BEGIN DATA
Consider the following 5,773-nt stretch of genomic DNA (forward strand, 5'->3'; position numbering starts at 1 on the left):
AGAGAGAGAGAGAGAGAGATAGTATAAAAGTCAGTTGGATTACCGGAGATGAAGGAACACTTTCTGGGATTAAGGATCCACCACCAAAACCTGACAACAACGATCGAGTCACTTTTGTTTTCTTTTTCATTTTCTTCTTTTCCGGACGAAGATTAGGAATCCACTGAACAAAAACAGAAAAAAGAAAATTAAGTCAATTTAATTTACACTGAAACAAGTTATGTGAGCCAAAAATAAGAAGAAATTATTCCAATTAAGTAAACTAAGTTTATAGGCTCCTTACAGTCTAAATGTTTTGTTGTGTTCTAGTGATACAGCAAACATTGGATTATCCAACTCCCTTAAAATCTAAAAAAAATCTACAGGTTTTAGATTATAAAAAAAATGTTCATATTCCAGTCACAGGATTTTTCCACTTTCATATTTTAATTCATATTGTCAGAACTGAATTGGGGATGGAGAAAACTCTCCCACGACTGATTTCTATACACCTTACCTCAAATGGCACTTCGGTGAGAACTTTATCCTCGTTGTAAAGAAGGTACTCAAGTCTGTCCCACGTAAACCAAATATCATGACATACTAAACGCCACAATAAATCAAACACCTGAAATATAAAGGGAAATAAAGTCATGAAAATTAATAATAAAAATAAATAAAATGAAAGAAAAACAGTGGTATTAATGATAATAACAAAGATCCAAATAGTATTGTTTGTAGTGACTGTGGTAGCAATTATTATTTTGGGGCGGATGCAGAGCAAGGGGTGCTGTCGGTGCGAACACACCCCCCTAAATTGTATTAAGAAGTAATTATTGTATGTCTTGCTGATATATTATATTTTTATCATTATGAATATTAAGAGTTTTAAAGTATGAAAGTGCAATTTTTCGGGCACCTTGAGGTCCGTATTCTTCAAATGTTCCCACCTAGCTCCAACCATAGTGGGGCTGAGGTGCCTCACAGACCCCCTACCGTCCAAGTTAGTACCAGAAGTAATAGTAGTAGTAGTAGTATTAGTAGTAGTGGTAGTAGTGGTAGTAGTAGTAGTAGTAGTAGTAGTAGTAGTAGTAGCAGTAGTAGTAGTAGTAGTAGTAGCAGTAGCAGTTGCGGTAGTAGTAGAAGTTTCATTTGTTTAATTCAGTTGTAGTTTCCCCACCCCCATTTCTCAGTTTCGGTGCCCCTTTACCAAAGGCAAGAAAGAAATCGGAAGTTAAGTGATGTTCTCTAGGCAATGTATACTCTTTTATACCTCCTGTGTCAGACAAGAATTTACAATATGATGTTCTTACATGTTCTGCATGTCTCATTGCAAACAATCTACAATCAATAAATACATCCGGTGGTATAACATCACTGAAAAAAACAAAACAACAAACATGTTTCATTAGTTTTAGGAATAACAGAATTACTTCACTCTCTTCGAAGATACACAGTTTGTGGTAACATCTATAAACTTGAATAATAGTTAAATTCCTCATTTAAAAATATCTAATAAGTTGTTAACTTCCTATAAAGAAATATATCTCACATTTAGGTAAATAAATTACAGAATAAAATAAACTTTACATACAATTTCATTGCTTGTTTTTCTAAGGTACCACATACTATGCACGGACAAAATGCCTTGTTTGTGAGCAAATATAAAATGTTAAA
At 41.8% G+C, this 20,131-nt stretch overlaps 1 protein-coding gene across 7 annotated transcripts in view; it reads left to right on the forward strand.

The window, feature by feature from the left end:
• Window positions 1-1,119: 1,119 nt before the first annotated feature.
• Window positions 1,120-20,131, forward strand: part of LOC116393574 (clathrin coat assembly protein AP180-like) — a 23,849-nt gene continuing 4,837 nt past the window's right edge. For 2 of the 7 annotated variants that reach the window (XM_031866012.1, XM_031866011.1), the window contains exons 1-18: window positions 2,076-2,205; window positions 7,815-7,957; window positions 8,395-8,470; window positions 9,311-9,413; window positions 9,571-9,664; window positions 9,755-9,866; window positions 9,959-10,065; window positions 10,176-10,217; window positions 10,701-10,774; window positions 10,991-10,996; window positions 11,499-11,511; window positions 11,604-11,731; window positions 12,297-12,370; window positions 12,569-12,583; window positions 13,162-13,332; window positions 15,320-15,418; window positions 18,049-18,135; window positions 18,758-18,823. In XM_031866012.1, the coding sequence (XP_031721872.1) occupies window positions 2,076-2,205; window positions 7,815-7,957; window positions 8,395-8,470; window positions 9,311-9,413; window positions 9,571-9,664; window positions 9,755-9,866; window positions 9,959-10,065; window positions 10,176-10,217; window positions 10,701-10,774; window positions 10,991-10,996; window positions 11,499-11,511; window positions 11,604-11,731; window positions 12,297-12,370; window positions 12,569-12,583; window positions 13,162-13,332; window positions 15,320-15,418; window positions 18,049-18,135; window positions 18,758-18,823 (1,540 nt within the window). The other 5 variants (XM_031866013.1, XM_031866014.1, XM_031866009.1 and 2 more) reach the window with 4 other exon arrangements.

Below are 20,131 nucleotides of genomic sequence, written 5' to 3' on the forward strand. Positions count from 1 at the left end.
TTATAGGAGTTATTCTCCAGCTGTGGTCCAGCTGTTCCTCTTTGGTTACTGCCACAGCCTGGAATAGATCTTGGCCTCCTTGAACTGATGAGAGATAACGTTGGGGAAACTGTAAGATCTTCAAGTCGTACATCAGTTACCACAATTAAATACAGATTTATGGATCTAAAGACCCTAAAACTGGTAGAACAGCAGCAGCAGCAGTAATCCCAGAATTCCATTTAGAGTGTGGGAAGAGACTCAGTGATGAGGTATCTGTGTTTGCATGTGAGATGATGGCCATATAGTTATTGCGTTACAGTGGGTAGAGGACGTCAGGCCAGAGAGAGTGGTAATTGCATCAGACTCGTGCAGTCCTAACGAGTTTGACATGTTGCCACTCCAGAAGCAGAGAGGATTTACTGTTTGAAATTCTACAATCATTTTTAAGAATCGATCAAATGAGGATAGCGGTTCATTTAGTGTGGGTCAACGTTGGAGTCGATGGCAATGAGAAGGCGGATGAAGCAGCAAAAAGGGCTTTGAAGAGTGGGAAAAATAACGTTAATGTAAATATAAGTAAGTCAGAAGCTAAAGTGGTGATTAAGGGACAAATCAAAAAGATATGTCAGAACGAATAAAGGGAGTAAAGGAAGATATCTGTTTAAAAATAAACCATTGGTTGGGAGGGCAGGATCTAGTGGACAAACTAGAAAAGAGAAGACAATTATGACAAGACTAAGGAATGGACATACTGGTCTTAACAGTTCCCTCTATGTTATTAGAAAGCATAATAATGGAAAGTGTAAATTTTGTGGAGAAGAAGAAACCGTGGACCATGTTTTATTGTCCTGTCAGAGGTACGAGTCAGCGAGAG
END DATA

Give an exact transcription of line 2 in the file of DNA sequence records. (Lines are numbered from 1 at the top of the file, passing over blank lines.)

AGAGAGAGAGAGAGAGAGATAGTATAAAAGTCAGTTGGATTACCGGAGATGAAGGAACACTTTCTGGGATTAAGGATCCACCACCAAAACCTGACAACAACGATCGAGTCACTTTTGTTTTCTTTTTCATTTTCTTCTTTTCCGGACGAAGATTAGGAATCCACTGAACAAAAACAGAAAAAAGAAAATTAAGTCAATTTAATTTACACTGAAACAAGTTATGTGAGCCAAAAATAAGAAGAAATTATTCCAATTAAGTAAACTAAGTTTATAGGCTCCTTACAGTCTAAATGTTTTGTTGTGTTCTAGTGATACAGCAAACATTGGATTATCCAACTCCCTTAAAATCTAAAAAAAATCTACAGGTTTTAGATTATAAAAAAAATGTTCATATTCCAGTCACAGGATTTTTCCACTTTCATATTTTAATTCATATTGTCAGAACTGAATTGGGGATGGAGAAAACTCTCCCACGACTGATTTCTATACACCTTACCTCAAATGGCACTTCGGTGAGAACTTTATCCTCGTTGTAAAGAAGGTACTCAAGTCTGTCCCACGTAAACCAAATATCATGACATACTAAACGCCACAATAAATCAAACACCTGAAATATAAAGGGAAATAAAGTCATGAAAATTAATAATAAAAATAAATAAAATGAAAGAAAAACAGTGGTATTAATGATAATAACAAAGATCCAAATAGTATTGTTTGTAGTGACTGTGGTAGCAATTATTATTTTGGGGCGGATGCAGAGCAAGGGGTGCTGTCGGTGCGAACACACCCCCCTAAATTGTATTAAGAAGTAATTATTGTATGTCTTGCTGATATATTATATTTTTATCATTATGAATATTAAGAGTTTTAAAGTATGAAAGTGCAATTTTTCGGGCACCTTGAGGTCCGTATTCTTCAAATGTTCCCACCTAGCTCCAACCATAGTGGGGCTGAGGTGCCTCACAGACCCCCTACCGTCCAAGTTAGTACCAGAAGTAATAGTAGTAGTAGTAGTATTAGTAGTAGTGGTAGTAGTGGTAGTAGTAGTAGTAGTAGTAGTAGTAGTAGTAGTAGCAGTAGTAGTAGTAGTAGTAGTAGCAGTAGCAGTTGCGGTAGTAGTAGAAGTTTCATTTGTTTAATTCAGTTGTAGTTTCCCCACCCCCATTTCTCAGTTTCGGTGCCCCTTTACCAAAGGCAAGAAAGAAATCGGAAGTTAAGTGATGTTCTCTAGGCAATGTATACTCTTTTATACCTCCTGTGTCAGACAAGAATTTACAATATGATGTTCTTACATGTTCTGCATGTCTCATTGCAAACAATCTACAATCAATAAATACATCCGGTGGTATAACATCACTGAAAAAAACAAAACAACAAACATGTTTCATTAGTTTTAGGAATAACAGAATTACTTCACTCTCTTCGAAGATACACAGTTTGTGGTAACATCTATAAACTTGAATAATAGTTAAATTCCTCATTTAAAAATATCTAATAAGTTGTTAACTTCCTATAAAGAAATATATCTCACATTTAGGTAAATAAATTACAGAATAAAATAAACTTTACATACAATTTCATTGCTTGTTTTTCTAAGGTACCACATACTATGCACGGACAAAATGCCTTGTTTGTGAGCAAATATAAAATGTTAAA